sg_0I had way more free time on my hands than Danielle. By the end of August, she was at high school six hours a day. She had an evening math class at the college (just like I did the year before, but hers was due to her being too advanced, rather than mathematically retarded like me.) She had a job at Round Table, and just got a second job as a hostess at a family restaurant. (Yuba City folks loved them some family restaurants — Sizzler, Lyon’s, Perko’s, Jerry’s, Hal’s, Mr. Steak, and the ever-present Denny’s just across the river in Marysville.) That August and September, the precious few hours she had each week before doing something productive were more often than not spent on her family room couch with me, watching videos, or listening to some new CD I’d bought over to spin on the player perched on her kitchen counter. She was also undoubtedly bracing herself for the inevitable moment when I would try to kiss her. Between coughs.

The aforementioned Soundgarden, Green Day, and Nine Inch Nails were also all over MTV right around then. The intensely creepy video for the pseudo-psychedelic “Black Hole Sun” was in heavy rotation that summer, so viewers were treated to its face-melting CGI nightmare fuel every 45 minutes or so.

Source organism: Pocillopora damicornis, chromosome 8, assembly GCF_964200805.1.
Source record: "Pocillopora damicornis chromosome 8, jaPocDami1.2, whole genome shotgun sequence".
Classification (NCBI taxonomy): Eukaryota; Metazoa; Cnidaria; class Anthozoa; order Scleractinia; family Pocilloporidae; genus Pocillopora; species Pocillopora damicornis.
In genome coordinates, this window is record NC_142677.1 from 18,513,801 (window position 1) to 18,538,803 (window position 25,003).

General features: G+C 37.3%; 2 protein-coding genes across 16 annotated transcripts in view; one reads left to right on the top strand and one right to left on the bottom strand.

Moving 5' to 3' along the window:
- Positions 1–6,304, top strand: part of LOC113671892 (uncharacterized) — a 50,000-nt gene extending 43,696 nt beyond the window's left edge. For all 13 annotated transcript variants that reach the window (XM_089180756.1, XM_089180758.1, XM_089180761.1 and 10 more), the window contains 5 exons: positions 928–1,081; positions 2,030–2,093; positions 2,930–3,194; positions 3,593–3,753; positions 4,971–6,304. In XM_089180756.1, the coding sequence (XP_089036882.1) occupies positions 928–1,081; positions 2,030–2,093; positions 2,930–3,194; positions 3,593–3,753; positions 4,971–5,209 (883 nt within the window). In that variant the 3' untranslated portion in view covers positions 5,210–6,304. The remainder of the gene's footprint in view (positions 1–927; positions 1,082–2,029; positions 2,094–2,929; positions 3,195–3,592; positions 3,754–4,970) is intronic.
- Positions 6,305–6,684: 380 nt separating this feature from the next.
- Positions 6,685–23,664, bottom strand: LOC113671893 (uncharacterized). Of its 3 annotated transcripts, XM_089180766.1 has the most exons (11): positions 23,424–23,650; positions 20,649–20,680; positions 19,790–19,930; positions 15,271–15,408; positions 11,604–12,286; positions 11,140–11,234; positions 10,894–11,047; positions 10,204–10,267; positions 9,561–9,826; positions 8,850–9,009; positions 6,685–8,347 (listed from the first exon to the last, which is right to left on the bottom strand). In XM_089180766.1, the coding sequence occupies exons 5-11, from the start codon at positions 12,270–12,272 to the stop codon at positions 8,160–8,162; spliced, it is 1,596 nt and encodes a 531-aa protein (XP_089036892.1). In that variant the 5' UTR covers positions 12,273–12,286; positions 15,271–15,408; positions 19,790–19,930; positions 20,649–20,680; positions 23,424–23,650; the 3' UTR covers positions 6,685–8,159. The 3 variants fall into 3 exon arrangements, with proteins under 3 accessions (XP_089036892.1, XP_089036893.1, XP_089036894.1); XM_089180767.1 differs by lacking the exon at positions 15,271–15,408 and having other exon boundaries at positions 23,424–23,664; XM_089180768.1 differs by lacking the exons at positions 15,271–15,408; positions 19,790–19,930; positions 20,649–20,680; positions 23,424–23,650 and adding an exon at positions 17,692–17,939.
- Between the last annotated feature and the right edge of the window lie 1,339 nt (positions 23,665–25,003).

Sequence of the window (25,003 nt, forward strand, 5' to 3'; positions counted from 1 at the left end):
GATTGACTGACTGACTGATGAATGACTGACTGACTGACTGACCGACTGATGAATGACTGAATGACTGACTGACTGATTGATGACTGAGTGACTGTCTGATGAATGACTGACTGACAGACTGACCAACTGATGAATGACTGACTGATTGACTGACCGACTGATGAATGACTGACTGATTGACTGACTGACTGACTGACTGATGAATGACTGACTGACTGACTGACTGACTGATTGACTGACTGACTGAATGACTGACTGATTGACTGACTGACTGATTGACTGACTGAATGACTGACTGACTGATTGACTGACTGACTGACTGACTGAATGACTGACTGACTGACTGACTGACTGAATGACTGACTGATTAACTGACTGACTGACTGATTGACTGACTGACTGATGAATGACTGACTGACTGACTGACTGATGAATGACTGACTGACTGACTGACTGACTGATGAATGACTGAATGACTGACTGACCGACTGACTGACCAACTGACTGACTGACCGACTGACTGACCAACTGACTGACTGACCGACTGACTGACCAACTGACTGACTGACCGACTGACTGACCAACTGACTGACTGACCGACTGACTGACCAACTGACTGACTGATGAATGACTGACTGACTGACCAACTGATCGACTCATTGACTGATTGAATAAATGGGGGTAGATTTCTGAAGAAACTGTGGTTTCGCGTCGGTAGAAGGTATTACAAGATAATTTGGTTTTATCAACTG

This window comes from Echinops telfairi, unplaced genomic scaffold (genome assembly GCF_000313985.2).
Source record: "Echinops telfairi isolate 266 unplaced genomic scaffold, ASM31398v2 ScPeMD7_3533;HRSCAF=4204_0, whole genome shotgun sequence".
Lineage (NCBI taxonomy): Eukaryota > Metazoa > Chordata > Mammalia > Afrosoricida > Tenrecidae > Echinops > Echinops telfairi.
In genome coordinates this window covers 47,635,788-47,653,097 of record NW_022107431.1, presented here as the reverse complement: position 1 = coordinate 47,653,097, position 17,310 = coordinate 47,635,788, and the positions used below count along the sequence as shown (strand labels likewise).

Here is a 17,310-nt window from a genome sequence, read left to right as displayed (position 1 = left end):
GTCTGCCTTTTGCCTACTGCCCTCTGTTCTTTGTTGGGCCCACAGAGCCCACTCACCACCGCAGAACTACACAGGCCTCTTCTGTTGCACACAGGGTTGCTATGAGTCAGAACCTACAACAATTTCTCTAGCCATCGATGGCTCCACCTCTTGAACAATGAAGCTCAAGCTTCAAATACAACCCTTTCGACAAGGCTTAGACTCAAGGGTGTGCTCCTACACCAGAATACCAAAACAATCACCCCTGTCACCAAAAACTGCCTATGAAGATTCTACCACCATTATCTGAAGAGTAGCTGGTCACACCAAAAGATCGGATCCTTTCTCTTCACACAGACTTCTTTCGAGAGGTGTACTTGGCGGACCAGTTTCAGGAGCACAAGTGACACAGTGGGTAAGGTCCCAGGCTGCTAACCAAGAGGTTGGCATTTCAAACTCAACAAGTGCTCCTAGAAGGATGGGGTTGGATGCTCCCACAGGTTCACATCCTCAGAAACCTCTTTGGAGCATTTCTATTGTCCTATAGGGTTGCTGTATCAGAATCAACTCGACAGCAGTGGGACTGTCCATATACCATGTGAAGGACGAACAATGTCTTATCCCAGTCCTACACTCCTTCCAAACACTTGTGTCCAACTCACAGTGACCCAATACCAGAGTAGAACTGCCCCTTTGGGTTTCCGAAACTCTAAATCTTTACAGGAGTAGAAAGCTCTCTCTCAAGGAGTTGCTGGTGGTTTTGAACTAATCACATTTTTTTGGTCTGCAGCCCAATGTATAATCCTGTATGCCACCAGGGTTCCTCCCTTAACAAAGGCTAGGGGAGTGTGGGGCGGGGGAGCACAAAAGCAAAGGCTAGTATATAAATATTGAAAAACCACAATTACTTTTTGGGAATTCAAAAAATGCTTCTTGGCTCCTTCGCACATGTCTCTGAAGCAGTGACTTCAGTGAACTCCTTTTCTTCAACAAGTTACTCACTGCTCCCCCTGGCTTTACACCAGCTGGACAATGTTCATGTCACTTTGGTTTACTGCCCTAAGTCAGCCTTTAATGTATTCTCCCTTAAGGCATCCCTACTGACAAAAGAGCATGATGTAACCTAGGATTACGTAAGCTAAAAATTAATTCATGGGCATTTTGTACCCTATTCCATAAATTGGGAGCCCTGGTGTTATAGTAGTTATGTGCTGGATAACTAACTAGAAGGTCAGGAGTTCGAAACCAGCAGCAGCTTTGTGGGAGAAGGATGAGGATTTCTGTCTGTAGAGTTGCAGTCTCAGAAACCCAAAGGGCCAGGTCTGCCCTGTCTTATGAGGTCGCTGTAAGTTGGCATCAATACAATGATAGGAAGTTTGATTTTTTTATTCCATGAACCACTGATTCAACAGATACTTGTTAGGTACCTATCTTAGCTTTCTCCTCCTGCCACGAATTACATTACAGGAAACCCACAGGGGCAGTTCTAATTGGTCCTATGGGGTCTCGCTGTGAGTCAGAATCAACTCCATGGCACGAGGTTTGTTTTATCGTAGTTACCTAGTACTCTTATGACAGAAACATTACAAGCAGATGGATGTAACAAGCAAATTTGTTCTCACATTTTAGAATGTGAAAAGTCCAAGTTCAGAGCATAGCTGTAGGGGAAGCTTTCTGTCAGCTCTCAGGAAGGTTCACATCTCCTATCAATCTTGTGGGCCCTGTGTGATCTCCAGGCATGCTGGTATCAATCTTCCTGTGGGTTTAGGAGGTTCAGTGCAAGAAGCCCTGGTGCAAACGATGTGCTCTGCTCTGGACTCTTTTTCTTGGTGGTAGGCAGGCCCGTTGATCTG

We did get off the couch occasionally. I took her to the opening weekend of the215px-NBKillaz Oliver Stone gonzo bloodbath Natural Born Killers, illustrating how completely tone-deaf I was as to what girls might want to see at the movies on a date. I don’t even recall asking if she wanted to see it. I just announced that was what we were seeing.

But Danielle seemed to tolerate me. When I finally worked up the courage to kiss her cheek (high on the jawbone, near the ear), she accepted it gracefully, but it did not lead to a make-out session. I even asked “Was that OK?” (ever the gentleman) and she said “Yeah, it was nice.” I didn’t push any further at that point.